AVOIDING FOOD WASTE
Background: Worldwide, “Without accounting for greenhouse gas emissions from land use change, the carbon footprint of food produced and not eaten is estimated at 3.3 billion tons.”  Of total waste in North America 35% is wasted in production, with food left on the field to rot. 40% of waste is at the consumer level.  Food waste is the number one producer of the toxic greenhouse gas, methane, from landfills.
The focus here is on healthy food combinations. Organic food is recommended as it has no chemical residues and organic farming methods produce no toxic runoff into waterways. Healthy food is more expensive than unhealthy products. When shopping, be realistic about how much perishable food and dairy products will actually be used. Don’t get carried away and over-buy beautiful seasonal produce. Take inventory of the fridge before shopping, and plan "catch-up," use-it-up meals. Make sure kids are not throwing out milk when done with their cereal. For meat or fish, cook fresh, or freeze what won’t be used in 3-5 days.
With food, presentation is everything. Visibility is key in avoiding waste. Re-used clear deli containers offer good visibility; opaque containers can be labeled with a Sharpie. They stack, come in different heights, and have a small footprint in the cupboard. Visible produce in containers should be attractive to grab and pull out. Downsize containers as food is used up and keep single servings in front.
Be creative. Remember, a recipe is merely a suggestion…
Go ahead, finish that last serving.
Storing produce in plastic bags in the back of the refrigerator is a death knell. Cut or slice vegetables when fresh, and keep cut pieces in clear containers in the front of the refrigerator. Middle shelf is best seen, or lower for “littles.” Excess fresh produce can be frozen in containers, and used later in cooking, or blended. Perk up veggies by soaking root area in water or herbs upright in a glass.
Berries, grapes, and other fruits like to be dry. Pre-wash and store in plastic fruit colanders from the grocery. Cut grape branches to form clusters, and store with loose grapes and smaller clusters on top. Freeze excess berries, then thaw and mash (with a pinch of sugar) for a fruit topping, home-made fruit yogurt, or smoothies. Note: commercial fruited yogurt contains as much sugar as many desserts. Chopped soft apples or other crisp fruits can be added to cereal, salads or cooked food.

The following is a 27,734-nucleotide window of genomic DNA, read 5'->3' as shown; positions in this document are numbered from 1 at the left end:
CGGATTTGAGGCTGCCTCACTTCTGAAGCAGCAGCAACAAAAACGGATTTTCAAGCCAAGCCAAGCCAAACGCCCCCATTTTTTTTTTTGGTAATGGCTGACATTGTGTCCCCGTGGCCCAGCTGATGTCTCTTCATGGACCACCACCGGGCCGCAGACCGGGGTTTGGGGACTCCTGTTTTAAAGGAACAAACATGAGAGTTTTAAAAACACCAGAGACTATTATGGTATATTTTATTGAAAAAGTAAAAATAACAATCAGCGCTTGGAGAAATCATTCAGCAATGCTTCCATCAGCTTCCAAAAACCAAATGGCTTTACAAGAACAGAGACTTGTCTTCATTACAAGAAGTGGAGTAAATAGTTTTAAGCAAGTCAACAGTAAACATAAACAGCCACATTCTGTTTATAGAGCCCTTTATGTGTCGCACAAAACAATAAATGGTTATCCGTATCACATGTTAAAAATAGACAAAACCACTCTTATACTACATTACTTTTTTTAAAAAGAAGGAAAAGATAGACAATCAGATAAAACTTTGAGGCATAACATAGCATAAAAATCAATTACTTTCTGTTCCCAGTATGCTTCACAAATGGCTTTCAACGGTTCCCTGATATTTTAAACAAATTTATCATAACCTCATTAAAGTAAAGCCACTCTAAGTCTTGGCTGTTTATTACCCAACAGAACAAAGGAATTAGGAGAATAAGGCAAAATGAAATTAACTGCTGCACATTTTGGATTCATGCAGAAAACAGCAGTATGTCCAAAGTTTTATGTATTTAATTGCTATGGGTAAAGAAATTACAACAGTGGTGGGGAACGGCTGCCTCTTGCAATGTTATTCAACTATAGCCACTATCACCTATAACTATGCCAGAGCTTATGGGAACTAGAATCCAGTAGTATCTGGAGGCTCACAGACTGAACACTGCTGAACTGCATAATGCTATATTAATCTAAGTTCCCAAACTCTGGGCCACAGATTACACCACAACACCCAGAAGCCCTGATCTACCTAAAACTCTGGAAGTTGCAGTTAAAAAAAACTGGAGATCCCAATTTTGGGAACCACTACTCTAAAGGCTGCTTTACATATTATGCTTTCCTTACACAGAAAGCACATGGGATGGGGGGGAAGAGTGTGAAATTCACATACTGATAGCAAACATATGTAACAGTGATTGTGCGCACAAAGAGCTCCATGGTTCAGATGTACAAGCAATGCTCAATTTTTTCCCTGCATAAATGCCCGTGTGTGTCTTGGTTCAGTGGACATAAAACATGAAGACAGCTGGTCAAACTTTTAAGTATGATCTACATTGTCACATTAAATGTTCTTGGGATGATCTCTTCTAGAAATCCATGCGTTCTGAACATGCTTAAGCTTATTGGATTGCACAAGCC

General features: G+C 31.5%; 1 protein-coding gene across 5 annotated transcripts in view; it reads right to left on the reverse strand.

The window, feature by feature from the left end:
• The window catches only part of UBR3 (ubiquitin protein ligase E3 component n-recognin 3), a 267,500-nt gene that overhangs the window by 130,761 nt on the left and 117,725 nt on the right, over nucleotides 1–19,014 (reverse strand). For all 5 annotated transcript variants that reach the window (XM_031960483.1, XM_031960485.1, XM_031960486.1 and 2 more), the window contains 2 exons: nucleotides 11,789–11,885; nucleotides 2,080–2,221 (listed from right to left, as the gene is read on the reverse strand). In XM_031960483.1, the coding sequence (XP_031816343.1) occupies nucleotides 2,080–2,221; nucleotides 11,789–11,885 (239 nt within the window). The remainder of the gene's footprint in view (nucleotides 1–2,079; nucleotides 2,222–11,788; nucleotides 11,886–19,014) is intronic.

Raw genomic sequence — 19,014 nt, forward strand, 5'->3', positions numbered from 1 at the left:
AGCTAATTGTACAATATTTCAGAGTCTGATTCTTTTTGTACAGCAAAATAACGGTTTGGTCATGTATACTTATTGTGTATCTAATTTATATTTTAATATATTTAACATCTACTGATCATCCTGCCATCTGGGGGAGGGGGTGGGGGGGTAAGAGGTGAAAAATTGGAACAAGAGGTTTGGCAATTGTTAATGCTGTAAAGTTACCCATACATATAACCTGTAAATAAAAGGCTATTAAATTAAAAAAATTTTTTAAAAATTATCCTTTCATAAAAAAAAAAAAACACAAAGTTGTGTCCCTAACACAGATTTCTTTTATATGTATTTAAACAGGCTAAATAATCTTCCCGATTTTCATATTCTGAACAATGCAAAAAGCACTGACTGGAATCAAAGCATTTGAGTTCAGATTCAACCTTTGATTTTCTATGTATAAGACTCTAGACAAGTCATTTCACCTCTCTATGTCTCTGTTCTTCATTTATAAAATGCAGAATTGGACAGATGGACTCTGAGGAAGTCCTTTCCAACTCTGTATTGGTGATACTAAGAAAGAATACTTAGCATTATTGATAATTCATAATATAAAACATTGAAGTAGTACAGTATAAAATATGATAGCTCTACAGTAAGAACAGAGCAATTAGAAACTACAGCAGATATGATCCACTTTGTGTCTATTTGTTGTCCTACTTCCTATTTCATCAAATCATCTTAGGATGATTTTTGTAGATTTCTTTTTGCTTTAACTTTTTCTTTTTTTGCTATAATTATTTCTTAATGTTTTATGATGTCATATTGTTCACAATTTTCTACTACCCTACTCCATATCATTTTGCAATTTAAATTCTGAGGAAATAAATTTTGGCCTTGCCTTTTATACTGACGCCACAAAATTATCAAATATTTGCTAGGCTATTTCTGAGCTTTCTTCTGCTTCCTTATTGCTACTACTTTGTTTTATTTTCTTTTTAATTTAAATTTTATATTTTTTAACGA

Frozen produce is a good alternative to fresh. It is quick-frozen and packaged within hours of harvest, so retains more vitamins and nutrients than transported food. It is unsalted, and handy to use. Fresh produce loses nutrients as it goes through 6 handling steps to get to market; but that is no reason to not use them.  Canned produce used to be quickly processed close to its origin, but many cans now say “Product of China.”
Use bag clips or eco-friendly office spring clips to close and store frozen produce. To avoid bags getting lost in the back of the freezer when contents get low, store partly used bags together in an easy-to-pull-out Gallon zip-lock.
For homes with a yard, consider a counter-top composter to collect food waste and coffee grounds. Buried compost is an exceptional fertilizer, and improves soil porosity.
Any vegetable or fruit can be added to frozen or packaged prepared meals. For diets that include a lot of processed food, these suggestions improve the nutritional value by increasing daily fruit and veggie servings, expanding the number of portions, and diluting out salt, fat, sugar, and calories. Bright contrast colors, for instance, shredded carrots, julienned radishes, or chopped herbs create an appetizing appearance. If not accustomed to healthful ingredients, incorporate them into the diet gradually, as you feel comfortable. Select products with fewer ingredients.
NOTES: 1) When microwaved, 95% of plastic trays or wrappers release trace chemicals. To avoid this, transfer packaged food to non-plastic dishware to heat.
2) Artificial flavors are chemicals exclusively customized for each product. They are mixed in giant vats, and purposefully designed to be addictive, to maximize consumption. 
DRY PACKAGED AND BAKED GOODS
When dry foods such as cereal or crackers get low, remove from boxes, trim excess wrapper, then clip and store visibly in front. Breads remain fresher if stored frozen. As loaves are used, store in a Gallon-zip with other breads so they don't get lost. If baked goods get a little dry, a small piece of crisp fruit added to the container overnight will soften them.
FOR MORE INFORMATION
(2) http://www.fao.org/docrep/018/i3347e/i3347e.pdf (p.11)